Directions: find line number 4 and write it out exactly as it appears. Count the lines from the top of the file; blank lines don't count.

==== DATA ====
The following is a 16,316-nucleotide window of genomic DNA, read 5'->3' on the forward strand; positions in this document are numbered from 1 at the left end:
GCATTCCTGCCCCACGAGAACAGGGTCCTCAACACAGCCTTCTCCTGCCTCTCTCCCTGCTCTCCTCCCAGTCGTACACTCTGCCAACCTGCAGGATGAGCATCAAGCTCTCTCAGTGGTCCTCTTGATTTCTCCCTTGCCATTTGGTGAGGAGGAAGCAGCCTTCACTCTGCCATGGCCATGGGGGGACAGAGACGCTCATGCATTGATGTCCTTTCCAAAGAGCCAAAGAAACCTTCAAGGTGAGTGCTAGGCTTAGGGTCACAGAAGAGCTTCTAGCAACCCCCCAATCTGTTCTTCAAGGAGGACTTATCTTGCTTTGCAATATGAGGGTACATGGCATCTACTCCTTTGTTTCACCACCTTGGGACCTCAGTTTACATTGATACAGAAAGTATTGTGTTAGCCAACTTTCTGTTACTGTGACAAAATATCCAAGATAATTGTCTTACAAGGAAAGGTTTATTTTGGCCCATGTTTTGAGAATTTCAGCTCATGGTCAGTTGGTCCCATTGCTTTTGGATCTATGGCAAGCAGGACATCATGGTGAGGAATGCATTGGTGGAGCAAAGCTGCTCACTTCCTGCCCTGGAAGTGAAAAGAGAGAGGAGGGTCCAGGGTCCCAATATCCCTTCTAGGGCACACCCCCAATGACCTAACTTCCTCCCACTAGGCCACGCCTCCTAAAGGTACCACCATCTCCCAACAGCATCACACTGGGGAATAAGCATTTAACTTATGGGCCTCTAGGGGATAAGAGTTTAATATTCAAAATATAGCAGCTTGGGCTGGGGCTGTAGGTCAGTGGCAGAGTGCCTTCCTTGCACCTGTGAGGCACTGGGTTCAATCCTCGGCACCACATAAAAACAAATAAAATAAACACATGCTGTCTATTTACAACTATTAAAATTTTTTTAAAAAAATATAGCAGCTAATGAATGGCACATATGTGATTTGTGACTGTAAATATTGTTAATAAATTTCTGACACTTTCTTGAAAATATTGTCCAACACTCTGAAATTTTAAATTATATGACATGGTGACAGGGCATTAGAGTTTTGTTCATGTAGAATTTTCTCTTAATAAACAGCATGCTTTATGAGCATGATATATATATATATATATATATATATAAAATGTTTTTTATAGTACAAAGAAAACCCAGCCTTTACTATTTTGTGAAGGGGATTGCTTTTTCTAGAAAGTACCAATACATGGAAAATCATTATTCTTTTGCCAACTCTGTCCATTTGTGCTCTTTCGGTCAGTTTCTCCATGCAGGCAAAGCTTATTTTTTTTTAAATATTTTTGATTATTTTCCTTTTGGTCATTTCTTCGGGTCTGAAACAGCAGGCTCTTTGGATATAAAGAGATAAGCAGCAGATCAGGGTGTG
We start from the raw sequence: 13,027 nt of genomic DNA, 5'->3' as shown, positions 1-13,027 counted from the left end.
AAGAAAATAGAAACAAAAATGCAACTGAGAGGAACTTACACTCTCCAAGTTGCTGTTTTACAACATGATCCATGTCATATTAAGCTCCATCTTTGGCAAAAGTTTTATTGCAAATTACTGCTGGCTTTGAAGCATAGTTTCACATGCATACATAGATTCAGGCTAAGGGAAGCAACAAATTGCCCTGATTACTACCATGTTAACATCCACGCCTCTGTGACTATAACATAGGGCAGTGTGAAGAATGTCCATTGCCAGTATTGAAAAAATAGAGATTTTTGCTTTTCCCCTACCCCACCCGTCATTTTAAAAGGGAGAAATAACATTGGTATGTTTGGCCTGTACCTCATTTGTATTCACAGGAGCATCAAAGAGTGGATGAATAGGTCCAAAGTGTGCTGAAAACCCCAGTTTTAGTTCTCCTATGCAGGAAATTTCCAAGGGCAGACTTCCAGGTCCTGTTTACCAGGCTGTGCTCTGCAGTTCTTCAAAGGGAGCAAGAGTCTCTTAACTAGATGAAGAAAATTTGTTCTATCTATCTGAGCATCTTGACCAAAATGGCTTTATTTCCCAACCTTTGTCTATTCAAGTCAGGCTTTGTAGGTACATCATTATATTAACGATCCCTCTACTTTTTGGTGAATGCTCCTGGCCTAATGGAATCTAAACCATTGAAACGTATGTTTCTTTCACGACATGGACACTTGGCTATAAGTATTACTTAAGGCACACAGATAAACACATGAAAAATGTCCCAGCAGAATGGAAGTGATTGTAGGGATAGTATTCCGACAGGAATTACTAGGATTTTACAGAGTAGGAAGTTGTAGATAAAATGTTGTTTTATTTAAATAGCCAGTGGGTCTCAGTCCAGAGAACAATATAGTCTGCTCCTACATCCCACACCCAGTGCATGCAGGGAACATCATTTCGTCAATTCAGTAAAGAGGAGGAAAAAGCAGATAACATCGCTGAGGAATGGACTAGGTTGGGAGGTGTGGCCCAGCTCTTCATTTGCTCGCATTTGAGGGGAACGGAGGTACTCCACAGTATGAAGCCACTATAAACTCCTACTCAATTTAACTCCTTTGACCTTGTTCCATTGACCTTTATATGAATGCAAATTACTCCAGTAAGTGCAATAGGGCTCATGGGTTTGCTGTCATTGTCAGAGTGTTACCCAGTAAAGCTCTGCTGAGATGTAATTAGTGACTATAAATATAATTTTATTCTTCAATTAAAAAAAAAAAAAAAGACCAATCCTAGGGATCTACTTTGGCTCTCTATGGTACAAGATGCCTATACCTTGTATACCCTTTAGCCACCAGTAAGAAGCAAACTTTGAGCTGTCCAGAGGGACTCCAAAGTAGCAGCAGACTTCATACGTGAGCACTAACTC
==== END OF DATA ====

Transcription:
AAGAAAATAGAAACAAAAATGCAACTGAGAGGAACTTACACTCTCCAAGTTGCTGTTTTACAACATGATCCATGTCATATTAAGCTCCATCTTTGGCAAAAGTTTTATTGCAAATTACTGCTGGCTTTGAAGCATAGTTTCACATGCATACATAGATTCAGGCTAAGGGAAGCAACAAATTGCCCTGATTACTACCATGTTAACATCCACGCCTCTGTGACTATAACATAGGGCAGTGTGAAGAATGTCCATTGCCAGTATTGAAAAAATAGAGATTTTTGCTTTTCCCCTACCCCACCCGTCATTTTAAAAGGGAGAAATAACATTGGTATGTTTGGCCTGTACCTCATTTGTATTCACAGGAGCATCAAAGAGTGGATGAATAGGTCCAAAGTGTGCTGAAAACCCCAGTTTTAGTTCTCCTATGCAGGAAATTTCCAAGGGCAGACTTCCAGGTCCTGTTTACCAGGCTGTGCTCTGCAGTTCTTCAAAGGGAGCAAGAGTCTCTTAACTAGATGAAGAAAATTTGTTCTATCTATCTGAGCATCTTGACCAAAATGGCTTTATTTCCCAACCTTTGTCTATTCAAGTCAGGCTTTGTAGGTACATCATTATATTAACGATCCCTCTACTTTTTGGTGAATGCTCCTGGCCTAATGGAATCTAAACCATTGAAACGTATGTTTCTTTCACGACATGGACACTTGGCTATAAGTATTACTTAAGGCACACAGATAAACACATGAAAAATGTCCCAGCAGAATGGAAGTGATTGTAGGGATAGTATTCCGACAGGAATTACTAGGATTTTACAGAGTAGGAAGTTGTAGATAAAATGTTGTTTTATTTAAATAGCCAGTGGGTCTCAGTCCAGAGAACAATATAGTCTGCTCCTACATCCCACACCCAGTGCATGCAGGGAACATCATTTCGTCAATTCAGTAAAGAGGAGGAAAAAGCAGATAACATCGCTGAGGAATGGACTAGGTTGGGAGGTGTGGCCCAGCTCTTCATTTGCTCGCATTTGAGGGGAACGGAGGTACTCCACAGTATGAAGCCACTATAAACTCCTACTCAATTTAACTCCTTTGACCTTGTTCCATTGACCTTTATATGAATGCAAATTACTCCAGTAAGTGCAATAGGGCTCATGGGTTTGCTGTCATTGTCAGAGTGTTACCCAGTAAAGCTCTGCTGAGATGTAATTAGTGACTATAAATATAATTTTATTCTTCAATTAAAAAAAAAAAAAAAGACCAATCCTAGGGATCTACTTTGGCTCTCTATGGTACAAGATGCCTATACCTTGTATACCCTTTAGCCACCAGTAAGAAGCAAACTTTGAGCTGTCCAGAGGGACTCCAAAGTAGCAGCAGACTTCATACGTGAGCACTAACTC